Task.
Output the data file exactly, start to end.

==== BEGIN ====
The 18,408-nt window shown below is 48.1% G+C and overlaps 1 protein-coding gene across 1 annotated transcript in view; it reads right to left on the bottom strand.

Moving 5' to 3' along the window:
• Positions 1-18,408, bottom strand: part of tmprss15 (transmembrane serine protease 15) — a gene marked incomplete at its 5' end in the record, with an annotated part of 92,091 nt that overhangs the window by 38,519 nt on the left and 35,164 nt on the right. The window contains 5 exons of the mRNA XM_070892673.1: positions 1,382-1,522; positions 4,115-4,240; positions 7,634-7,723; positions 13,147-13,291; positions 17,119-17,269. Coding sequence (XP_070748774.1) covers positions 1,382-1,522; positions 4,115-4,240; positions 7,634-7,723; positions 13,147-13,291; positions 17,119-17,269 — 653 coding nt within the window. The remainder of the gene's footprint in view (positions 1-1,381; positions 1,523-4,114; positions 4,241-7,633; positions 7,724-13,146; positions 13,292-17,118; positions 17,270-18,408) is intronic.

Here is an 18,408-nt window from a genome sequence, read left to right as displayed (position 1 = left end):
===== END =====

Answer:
The 18,408-nt window shown below is 48.1% G+C and overlaps 1 protein-coding gene across 1 annotated transcript in view; it reads right to left on the bottom strand.

Moving 5' to 3' along the window:
• Positions 1-18,408, bottom strand: part of tmprss15 (transmembrane serine protease 15) — a gene marked incomplete at its 5' end in the record, with an annotated part of 92,091 nt that overhangs the window by 38,519 nt on the left and 35,164 nt on the right. The window contains 5 exons of the mRNA XM_070892673.1: positions 1,382-1,522; positions 4,115-4,240; positions 7,634-7,723; positions 13,147-13,291; positions 17,119-17,269. Coding sequence (XP_070748774.1) covers positions 1,382-1,522; positions 4,115-4,240; positions 7,634-7,723; positions 13,147-13,291; positions 17,119-17,269 — 653 coding nt within the window. The remainder of the gene's footprint in view (positions 1-1,381; positions 1,523-4,114; positions 4,241-7,633; positions 7,724-13,146; positions 13,292-17,118; positions 17,270-18,408) is intronic.

Here is an 18,408-nt window from a genome sequence, read left to right as displayed (position 1 = left end):